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Archive for January, 2009

I was at a birthday party today when some of my friends started talking about the economic crisis and the stimulus. This is, more or less, how the conversation went.

Person A : Well, once the stimulus is passed there should be more grants because the NSF is getting so much money.

Person B : Yes, and it seems they have to spend it immediately, so basically any proposal that was a borderline reject will pass this time.

Person C : But there is a lot of extra nonsense in this bill. They are spending a billion dollars to prevent STD’s. How will that help the economy?

Person B : But that is the basic idea — the whole point is to create jobs.

Person C : So how does this help create jobs? How many people are employed to fight these STD’s?

Person B : More than you have any idea.

There’s a bit of back and forth about the STD prevention industry and its capacity.

Person C : But some say the bill should be more streamlined. Build more infrastructure. Spending on STD prevention is not the answer. They are just printing money.

Person B: No, you have to understand. The point is to put money into everything. That’s the basis of the trickle-down effect. The more areas you spend it in, the more the economy gets stimulated. It trickles down. Now if you believe this theory, it makes sense to spend. That’s what they are doing.

Person A : Actually I heard Jon Stewart talking about the ‘trickle up’ effect too. Give the money to us and let’s all save and it will trickle up.

Everyone laughs.

I was quiet during the entire discussion of course. But it felt a bit like being in a parallel universe.

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In this excellent piece, security guru Bruce Schneier comments on efforts by the Indian government to ban Google Earth in the aftermath of the Mumbai terror attacks.

Let’s all stop and take a deep breath. By its very nature, communications infrastructure is general. It can be used to plan both legal and illegal activities, and it’s generally impossible to tell which is which. When I send and receive email, it looks exactly the same as a terrorist doing the same thing. To the mobile phone network, a call from one terrorist to another looks exactly the same as a mobile phone call from one victim to another. Any attempt to ban or limit infrastructure affects everybody. If India bans Google Earth, a future terrorist won’t be able to use it to plan; nor will anybody else. Open Wi-Fi networks are useful for many reasons, the large majority of them positive, and closing them down affects all those reasons. Terrorist attacks are very rare, and it is almost always a bad trade-off to deny society the benefits of a communications technology just because the bad guys might use it too.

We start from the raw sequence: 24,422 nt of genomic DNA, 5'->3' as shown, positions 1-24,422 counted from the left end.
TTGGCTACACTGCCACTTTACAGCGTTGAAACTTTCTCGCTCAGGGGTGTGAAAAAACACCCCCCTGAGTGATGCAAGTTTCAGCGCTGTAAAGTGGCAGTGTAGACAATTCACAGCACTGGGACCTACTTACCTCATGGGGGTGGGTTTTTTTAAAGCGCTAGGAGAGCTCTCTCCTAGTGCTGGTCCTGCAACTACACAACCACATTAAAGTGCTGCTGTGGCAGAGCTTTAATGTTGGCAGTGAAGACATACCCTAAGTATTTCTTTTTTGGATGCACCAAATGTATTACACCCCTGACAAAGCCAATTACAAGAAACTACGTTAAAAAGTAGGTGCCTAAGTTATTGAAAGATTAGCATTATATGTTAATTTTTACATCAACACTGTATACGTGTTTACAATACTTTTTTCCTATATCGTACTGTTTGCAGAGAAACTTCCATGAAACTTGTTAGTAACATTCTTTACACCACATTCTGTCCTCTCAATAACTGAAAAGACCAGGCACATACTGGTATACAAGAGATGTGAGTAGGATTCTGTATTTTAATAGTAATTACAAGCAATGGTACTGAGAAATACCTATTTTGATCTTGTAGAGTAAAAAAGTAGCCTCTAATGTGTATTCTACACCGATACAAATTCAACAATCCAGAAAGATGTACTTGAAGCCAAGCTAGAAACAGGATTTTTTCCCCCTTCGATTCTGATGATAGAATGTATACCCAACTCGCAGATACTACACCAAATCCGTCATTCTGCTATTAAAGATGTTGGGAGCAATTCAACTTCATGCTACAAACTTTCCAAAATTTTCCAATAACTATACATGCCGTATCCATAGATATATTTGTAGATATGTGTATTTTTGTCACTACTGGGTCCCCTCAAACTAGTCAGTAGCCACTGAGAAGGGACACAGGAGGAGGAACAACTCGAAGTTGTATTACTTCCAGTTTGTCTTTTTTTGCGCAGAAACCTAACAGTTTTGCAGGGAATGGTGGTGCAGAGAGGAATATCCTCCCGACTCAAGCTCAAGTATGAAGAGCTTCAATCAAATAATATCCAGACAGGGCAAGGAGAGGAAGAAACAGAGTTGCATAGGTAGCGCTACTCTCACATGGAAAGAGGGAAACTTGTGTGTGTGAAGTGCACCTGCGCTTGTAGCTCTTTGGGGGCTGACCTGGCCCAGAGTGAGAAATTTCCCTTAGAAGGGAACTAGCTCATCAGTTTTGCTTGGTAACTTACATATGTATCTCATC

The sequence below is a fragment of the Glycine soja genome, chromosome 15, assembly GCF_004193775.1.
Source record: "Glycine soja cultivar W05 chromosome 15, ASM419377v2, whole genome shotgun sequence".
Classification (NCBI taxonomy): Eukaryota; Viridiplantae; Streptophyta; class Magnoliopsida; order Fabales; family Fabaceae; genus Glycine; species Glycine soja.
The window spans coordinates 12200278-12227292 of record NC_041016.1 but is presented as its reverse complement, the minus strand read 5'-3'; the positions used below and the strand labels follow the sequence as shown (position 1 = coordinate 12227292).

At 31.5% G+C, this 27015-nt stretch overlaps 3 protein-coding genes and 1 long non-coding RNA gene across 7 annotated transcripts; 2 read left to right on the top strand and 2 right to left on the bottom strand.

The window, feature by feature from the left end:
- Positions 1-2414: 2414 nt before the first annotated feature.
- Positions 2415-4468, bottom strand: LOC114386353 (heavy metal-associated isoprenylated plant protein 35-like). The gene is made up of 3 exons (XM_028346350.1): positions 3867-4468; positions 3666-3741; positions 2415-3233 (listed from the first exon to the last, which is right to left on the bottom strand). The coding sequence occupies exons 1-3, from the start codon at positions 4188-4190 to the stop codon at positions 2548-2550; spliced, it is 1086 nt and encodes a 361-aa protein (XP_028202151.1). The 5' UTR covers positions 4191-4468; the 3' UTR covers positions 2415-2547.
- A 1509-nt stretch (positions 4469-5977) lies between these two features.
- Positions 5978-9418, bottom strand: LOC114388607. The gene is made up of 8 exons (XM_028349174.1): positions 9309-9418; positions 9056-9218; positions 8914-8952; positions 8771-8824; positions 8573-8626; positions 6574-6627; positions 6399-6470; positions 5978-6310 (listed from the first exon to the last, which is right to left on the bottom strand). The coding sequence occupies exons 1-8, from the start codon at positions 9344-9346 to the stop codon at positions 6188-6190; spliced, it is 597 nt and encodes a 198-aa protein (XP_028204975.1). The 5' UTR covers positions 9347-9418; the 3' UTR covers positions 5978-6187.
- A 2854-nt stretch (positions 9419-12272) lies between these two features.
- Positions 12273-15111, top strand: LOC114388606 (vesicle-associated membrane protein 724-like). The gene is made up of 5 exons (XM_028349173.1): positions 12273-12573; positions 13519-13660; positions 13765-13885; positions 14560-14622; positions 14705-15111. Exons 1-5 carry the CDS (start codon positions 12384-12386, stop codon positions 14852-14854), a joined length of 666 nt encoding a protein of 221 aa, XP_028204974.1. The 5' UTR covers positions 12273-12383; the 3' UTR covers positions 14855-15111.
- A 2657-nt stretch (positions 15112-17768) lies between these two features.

Communications infrastructure is especially valuable during a terrorist attack. Twitter was the best way for people to get real-time information about the attacks in Mumbai. If the Indian government shut Twitter down – or London blocked mobile phone coverage – during a terrorist attack, the lack of communications for everyone, not just the terrorists, would increase the level of terror and could even increase the body count. Information lessens fear and makes people safer.

[…] Criminals have used telephones and mobile phones since they were invented. Drug smugglers use airplanes and boats, radios and satellite phones. Bank robbers have long used cars and motorcycles as getaway vehicles, and horses before then. I haven’t seen it talked about yet, but the Mumbai terrorists used boats as well. They also wore boots. They ate lunch at restaurants, drank bottled water, and breathed the air. Society survives all of this because the good uses of infrastructure far outweigh the bad uses, even though the good uses are – by and large – small and pedestrian and the bad uses are rare and spectacular. And while terrorism turns society’s very infrastructure against itself, we only harm ourselves by dismantling that infrastructure in response – just as we would if we banned cars because bank robbers used them too.

I made a related point last month in my reaction to the same news.

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Having a Wall Street boyfriend isn’t as attractive when there is a financial crisis.

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A few weeks ago, I linked to this story of a 22 year old female college student who took advantage of prostitution-friendly Nevada laws to auction her virginity online for $3.8 million. Her explanation?

Like most little girls, I was raised to believe that virginity is a sacred gift a woman should reserve for just the right man. But college taught me that this concept is just a tool to keep the status quo intact. Deflowering is historically oppressive—early European marriages began with a dowry, in which a father would sell his virginal daughter to the man whose family could offer the most agricultural wealth. Dads were basically their daughters’ pimps.

When I learned this, it became apparent to me that idealized virginity is just a tool to keep women in their place. But then I realized something else: if virginity is considered that valuable, what’s to stop me from benefiting from that? It is mine, after all. And the value of my chastity is one level on which men cannot compete with me. I decided to flip the equation, and turn my virginity into something that allows me to gain power and opportunity from men. I took the ancient notion that a woman’s virginity is priceless and used it as a vehicle for capitalism.

Read her whole post.

A chick that loves capitalism and has no moral qualms about selling sex. We need more people like her.

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(See updates below)

(This post, for legal reasons that will be obvious, is licensed under a Creative Commons Attribution-Noncommercial-Share Alike 2.5 License.)